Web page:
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    #1

    Exclamation Which language has more vocabulary?

    My father was asked an interesting question the other day. Which language has more vocabulary or words, English or Spanish?
    What do you think?
    My view was that when translating from Spanish to English, you end up with a higher word count. My reasoning was also based on the number of phrasal verbs in English. Most of the time a verb in Spanish translates to two or more in English.
    I´m open to any other views.
    Gloria
    English teacher in Mexico

  1. rewboss's Avatar

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    #2

    Re: Which language has more vocabulary?

    It is sometimes said that English has more words than any other language. Nobody knows exactly how many words there are in English -- it's impossible to count them -- but it's around a quarter of a million, although some estimates put it at 1 million. Spanish probably has about 100,000 words, although I haven't been able to find a reliable source.

    One reason English has so many words is that over the centuries it has borrowed many words from all sorts of different languages, but often kept the old ones. Thus there are often two or even three words which mean almost exactly the same thing: "sick" and "ill", for example, or "bold" and "courageous".

    Why do estimates vary? Well, it depends partly on whether you count words like "knackatory", which means "a place for buying knick-knacks" but is not used by anybody today. How old-fashioned does a word have to be before you discount it? And what about dialect (e.g. "bairn" means "child" in some eastern parts of England and Scotland)?

    Whether English really does have the largest vocabulary in the world is another controversy. Languages like German, for example, allow you to form new words simply by sticking two or more words together:

    Autobahn = motorway/freeway
    Anschluss = connection
    Stelle = place
    Autobahnanschlussstelle = motorway junction / freeway intersection

    Such languages have, theoretically at least, an infinite number of different words.

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    #3

    Re: Which language has more vocabulary?

    Hello GSC, welcome to Using English!

    To answer the second part of your question:

    <...My reasoning was also based on the number of phrasal verbs in English. Most of the time a verb in Spanish translates to two or more in English...>

    It's true that many verbs in Spanish can translate to phrasal verbs in English, thus increasing the word count; and naturally the greater use of pronouns in English increases it still further.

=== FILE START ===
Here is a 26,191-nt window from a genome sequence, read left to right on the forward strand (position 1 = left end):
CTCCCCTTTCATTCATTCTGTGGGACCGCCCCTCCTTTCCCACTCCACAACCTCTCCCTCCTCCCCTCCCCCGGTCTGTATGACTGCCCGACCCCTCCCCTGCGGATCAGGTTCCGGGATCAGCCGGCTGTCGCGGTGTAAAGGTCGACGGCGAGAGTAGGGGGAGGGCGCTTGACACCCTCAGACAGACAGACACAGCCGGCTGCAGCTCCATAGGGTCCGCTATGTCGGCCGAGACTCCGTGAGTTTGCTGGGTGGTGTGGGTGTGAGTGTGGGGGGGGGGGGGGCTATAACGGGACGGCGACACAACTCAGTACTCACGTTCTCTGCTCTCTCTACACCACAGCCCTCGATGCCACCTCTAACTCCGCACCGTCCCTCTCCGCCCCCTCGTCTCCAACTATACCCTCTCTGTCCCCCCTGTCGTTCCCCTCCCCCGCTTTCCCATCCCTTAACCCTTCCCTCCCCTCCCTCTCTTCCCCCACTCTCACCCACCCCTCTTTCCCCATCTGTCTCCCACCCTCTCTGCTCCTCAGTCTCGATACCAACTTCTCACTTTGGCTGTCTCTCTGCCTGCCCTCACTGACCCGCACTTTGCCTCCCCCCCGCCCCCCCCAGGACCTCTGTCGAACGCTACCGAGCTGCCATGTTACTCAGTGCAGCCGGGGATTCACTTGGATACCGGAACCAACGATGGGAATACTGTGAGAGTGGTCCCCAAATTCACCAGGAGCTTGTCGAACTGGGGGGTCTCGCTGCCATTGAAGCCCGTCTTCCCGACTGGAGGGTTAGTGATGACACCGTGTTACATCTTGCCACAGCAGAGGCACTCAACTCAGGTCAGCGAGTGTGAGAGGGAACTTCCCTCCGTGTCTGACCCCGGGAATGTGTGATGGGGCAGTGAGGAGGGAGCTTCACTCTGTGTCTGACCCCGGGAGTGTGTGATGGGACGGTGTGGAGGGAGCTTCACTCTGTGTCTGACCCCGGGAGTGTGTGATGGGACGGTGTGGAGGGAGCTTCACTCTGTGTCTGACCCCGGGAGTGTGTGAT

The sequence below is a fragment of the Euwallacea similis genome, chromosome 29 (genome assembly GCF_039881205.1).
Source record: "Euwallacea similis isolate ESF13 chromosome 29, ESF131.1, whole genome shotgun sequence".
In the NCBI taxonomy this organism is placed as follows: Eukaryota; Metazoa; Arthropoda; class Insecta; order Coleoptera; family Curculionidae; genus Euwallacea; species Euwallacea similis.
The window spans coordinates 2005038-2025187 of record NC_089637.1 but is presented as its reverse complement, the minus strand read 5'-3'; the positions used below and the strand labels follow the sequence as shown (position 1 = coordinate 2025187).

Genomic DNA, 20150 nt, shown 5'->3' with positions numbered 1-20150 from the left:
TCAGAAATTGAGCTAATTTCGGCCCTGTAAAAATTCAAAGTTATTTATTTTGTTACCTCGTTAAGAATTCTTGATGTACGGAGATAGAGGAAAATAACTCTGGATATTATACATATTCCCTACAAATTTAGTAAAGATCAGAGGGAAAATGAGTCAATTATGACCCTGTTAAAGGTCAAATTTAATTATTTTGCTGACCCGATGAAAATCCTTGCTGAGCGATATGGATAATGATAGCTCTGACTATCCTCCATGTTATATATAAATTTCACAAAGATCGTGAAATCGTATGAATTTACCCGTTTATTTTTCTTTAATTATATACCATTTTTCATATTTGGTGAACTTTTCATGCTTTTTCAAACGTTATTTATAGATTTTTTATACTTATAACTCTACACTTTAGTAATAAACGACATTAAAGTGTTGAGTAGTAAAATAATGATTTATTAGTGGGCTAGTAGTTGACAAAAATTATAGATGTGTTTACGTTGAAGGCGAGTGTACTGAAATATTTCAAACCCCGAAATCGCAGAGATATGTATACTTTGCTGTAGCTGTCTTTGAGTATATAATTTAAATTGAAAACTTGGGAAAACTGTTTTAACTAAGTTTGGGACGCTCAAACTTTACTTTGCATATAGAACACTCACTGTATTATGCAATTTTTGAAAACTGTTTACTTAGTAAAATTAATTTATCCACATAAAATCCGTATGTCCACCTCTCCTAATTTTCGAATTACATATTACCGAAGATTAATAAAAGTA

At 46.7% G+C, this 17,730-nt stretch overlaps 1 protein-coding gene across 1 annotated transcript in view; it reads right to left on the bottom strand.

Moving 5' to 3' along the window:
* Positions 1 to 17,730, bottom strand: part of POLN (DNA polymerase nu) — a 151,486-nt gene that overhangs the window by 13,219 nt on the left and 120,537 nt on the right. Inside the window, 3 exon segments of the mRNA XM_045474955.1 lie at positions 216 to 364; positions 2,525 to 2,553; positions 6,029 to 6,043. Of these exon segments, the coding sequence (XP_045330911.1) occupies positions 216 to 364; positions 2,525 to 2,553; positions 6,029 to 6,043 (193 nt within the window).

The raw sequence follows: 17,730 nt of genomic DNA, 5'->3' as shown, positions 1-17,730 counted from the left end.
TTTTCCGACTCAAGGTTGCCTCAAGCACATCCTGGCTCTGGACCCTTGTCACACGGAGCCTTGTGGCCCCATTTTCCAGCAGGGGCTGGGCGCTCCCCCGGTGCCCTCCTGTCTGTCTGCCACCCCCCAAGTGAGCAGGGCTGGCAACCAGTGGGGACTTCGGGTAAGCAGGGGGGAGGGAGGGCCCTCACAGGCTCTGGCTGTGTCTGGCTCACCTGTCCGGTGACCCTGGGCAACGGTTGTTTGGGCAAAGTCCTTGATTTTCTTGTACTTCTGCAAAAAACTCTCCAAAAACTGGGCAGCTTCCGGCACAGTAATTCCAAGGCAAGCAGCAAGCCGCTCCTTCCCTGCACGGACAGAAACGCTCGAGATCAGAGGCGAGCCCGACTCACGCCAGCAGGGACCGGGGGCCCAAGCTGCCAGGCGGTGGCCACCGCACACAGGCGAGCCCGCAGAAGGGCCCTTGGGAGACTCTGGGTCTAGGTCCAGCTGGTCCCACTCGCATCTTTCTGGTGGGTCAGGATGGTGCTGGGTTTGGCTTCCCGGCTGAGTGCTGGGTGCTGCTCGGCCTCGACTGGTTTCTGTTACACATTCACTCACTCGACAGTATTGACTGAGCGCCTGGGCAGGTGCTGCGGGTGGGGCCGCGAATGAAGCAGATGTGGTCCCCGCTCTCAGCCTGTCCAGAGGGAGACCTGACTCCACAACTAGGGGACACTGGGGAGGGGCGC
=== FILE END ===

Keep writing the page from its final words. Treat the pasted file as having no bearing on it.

However, one-word equivalents of phrasal verbs are often available in English. The phrasal verbs tend to be Germanic; the one-word equivalents, Latinate.

    Thus "put up with" ("aguantar" or "soportar") can often be replaced by "tolerate". Similarly, you can say "connect" for "put through" (in the telephonic sense, i.e. "poner"); or "convey" for "put across" (i.e. "comunicar").

    (Though it's true that the Latinate forms sometimes relate to a higher register than the phrasal forms, and so may not suit every usage.)

    All the best,

    MrP


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    #4

    Smile Re: Which language has more vocabulary?

    MrP,
    Thank you so much for your reply. I guess it is a bit difficult to actually put into numbers.
    I appreciate you taking the time to answer.
    Gloria


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    #5

    Re: Which language has more vocabulary?

    Dear Rewboss,
    I agree with you to some extent. The Spanish language shares the same dynamics English does when it comes to expressing one word in more ways than one.
    When it comes to technical terms, many words are borrowed from Latin, English, French, Greek, Arabic etc. I cannot give you any real number of words in the Spanish dictionary, but I promise to forward it to you once I do.
    Thank you for sending me your views. It is nice to receive a response to a seemingly uninteresting question.
    Sincerely,
    Gloria

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    #6

    Re: Which language has more vocabulary?